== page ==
A social media policy should be as integral to your business as a sickness policy. After all, your employees send less hours per year sick than they do using social media sites during work hours.
My staff are not allowed to use social media on behalf of my company?
Even if your employees are not involved in using Facebook, LinkedIn or Twitter directly on behalf of your company, you can be sure that they will be posting information about you on their own pages. Their LinkedIn profiles will list their current employer. Facebook has a similar feature. What does your staff handbook say about this? Nothing?
Our company has blocked social media access on work PCs?
Even if you have disabled social media access on your work PCs, we all have smart phones. Employees have all day access to update our profiles at work. That’s why you need a social media policy.
Can’t we just discipline staff under their contract of employment or staff handbook?
Yes, you can. That’s fine as an ‘after the event’ remedy – shut the door after the social media horse has bolted. By then, one of your employees might have caused acute business embarrassment to your company by posting something inappropriate that has gone viral. Once on the web, it’s permanent. It’s always better to avoid employee problems that to treat them.
My staff will never read the social media policy?
True – you probably would not expect them to take the time to read a new social media policy. That’s why it is advisable to explain to your staff what is appropriate up-front. Or hire an expert to talk your staff through the social media policy in an engaging and worthwhile way.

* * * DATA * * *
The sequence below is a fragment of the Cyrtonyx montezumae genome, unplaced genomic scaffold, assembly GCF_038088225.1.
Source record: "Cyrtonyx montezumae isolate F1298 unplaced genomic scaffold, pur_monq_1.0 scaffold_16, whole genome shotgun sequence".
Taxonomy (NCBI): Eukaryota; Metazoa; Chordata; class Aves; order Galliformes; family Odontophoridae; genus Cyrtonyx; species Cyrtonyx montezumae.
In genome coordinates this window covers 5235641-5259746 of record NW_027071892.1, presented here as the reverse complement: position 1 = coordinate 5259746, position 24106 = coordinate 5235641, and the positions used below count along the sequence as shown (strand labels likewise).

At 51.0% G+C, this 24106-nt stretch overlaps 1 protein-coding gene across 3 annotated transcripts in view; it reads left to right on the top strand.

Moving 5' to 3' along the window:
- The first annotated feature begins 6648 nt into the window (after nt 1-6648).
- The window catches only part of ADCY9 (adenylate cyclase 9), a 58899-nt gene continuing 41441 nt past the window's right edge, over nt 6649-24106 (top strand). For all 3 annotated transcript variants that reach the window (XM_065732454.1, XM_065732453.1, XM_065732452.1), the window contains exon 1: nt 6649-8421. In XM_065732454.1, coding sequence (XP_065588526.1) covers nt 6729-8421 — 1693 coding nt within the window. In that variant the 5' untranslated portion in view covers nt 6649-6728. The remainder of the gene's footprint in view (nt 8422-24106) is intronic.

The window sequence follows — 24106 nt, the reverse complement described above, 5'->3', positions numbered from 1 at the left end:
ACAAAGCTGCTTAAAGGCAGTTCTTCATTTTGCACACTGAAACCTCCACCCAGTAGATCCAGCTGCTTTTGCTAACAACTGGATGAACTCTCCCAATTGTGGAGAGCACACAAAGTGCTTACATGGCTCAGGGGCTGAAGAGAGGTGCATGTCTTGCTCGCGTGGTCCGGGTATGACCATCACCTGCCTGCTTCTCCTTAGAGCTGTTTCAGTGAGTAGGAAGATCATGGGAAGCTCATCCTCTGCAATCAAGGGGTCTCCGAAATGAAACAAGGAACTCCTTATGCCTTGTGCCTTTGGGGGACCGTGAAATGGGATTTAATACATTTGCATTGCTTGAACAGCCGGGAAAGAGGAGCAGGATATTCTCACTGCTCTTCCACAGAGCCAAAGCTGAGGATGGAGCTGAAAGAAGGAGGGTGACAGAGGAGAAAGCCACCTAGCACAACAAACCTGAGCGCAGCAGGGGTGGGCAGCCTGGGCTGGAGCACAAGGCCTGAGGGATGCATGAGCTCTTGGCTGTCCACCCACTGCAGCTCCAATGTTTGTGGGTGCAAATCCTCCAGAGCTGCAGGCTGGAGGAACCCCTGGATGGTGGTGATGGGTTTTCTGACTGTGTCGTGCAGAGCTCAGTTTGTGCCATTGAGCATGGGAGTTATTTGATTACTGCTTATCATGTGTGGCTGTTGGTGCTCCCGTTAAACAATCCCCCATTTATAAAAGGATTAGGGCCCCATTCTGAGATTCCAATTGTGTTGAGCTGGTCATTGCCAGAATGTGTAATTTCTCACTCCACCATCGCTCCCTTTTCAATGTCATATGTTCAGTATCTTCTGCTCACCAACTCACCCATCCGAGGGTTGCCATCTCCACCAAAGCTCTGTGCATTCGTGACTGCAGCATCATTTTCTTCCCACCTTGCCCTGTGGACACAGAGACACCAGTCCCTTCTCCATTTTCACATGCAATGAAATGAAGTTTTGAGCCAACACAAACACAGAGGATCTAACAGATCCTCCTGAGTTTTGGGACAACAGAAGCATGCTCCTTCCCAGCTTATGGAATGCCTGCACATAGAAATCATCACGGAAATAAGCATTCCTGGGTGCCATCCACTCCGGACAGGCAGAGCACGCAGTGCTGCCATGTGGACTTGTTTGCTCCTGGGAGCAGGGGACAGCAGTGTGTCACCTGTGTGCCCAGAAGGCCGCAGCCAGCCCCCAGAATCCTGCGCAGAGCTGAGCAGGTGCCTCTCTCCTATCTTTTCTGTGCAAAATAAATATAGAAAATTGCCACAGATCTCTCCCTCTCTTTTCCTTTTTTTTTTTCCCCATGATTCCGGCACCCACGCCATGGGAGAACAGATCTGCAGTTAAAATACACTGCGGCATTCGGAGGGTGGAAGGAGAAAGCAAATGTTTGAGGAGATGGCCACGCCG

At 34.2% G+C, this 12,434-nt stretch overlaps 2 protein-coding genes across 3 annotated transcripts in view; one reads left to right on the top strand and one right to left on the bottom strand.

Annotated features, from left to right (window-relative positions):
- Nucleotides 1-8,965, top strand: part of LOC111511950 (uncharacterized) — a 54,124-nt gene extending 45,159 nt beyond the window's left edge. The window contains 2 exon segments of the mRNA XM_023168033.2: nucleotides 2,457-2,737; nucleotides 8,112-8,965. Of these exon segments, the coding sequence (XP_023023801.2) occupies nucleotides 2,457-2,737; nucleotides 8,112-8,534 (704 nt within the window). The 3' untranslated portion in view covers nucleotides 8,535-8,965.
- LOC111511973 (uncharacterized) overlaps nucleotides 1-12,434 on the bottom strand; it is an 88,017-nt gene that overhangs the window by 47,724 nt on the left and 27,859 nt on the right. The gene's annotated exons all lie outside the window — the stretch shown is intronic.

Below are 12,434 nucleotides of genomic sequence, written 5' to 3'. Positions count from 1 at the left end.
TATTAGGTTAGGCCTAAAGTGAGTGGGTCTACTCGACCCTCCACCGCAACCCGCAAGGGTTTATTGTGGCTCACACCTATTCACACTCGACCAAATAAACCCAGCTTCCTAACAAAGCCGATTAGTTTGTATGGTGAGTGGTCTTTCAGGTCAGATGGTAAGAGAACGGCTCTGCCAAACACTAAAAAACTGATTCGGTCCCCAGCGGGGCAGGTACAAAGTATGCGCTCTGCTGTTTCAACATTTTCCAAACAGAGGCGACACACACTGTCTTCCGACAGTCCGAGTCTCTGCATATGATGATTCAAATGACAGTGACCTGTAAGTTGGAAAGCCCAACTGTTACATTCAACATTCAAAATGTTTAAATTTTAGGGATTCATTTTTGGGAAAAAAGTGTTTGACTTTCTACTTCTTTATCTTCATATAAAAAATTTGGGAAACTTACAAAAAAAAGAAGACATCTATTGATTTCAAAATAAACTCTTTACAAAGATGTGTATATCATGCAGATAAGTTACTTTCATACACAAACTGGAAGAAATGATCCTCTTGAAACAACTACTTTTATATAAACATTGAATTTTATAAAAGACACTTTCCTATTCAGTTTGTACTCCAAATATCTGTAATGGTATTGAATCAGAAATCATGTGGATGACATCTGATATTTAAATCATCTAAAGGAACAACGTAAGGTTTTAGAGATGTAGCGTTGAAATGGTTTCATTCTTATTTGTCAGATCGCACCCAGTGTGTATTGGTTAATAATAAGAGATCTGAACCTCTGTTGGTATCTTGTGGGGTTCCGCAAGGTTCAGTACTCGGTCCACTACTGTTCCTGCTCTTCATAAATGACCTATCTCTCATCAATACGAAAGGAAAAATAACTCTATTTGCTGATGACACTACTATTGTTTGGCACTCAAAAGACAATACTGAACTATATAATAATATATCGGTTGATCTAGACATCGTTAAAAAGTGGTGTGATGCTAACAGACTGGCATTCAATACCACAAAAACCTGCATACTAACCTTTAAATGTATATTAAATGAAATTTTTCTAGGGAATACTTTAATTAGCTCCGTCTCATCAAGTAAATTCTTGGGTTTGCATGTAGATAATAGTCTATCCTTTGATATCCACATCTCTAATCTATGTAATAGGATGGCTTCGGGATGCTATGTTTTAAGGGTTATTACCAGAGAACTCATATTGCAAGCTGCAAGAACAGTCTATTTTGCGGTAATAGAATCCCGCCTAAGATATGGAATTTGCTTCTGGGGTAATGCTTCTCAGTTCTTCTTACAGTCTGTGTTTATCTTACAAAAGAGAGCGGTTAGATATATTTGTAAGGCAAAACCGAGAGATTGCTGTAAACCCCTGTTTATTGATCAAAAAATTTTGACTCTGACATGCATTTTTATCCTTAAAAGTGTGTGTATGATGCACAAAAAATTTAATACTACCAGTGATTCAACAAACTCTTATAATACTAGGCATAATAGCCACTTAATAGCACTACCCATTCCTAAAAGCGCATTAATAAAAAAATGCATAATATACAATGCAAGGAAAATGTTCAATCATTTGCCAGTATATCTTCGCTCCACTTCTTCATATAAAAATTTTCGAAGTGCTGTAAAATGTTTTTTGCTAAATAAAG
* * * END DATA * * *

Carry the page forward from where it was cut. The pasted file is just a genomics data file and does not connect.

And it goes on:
Give me some real cases of when problems happen?
An employee, ‘Lindsay’ criticised her boss in a post on Facebook, calling him a “pervvy w***er”. She had forgotten (or didn’t care?) that she had added her boss as a friend, and was subsequently fired in the comments section of her post. (Not recommended.)
In a case that went to Tribunal, a company lost a case for dismissing an employee who made comments about them on her Facebook page. The employee posted in reply to one of her colleagues: “Don’t worry, takes a lot for the bastards to grind me down. LOL”. Another colleague responded: “Ya, work with a lot of planks though!!! LOL,” to which she replied: “2 true xx.” The company did not have a social media policy in their staff handbook to rely on.
I can’t stop an employee taking their LinkedIn connections with them, can I?
This issue has not been tested in the Employment Tribunal. An modern and open 21st Century company should really not be trying to ban this in their social media policy. But the staff handbook can set out that any LinkedIn business contacts, shall be relevant for the purpose of any non-compete restrictions on the employee.
OK, where do you start with a social media policy?
Have somebody in your organisation who keeps an eye on what is posted. It’s all too common for the employee in charge of the Facebook page to be running a parallel business based on the leads that are picked up using that page. Or for the employee running the social media accounts to be the only one who knows the passwords and refuse to hand them over when he leaves.
Have a chat with your staff and make sure that you’re clear on what’s in the social media policy and what the company expects of its staff. Tell them that you expect them to respect confidentiality and the policies in the staff handbook when they’re on social media sites, either representing the business or their own personal webpages.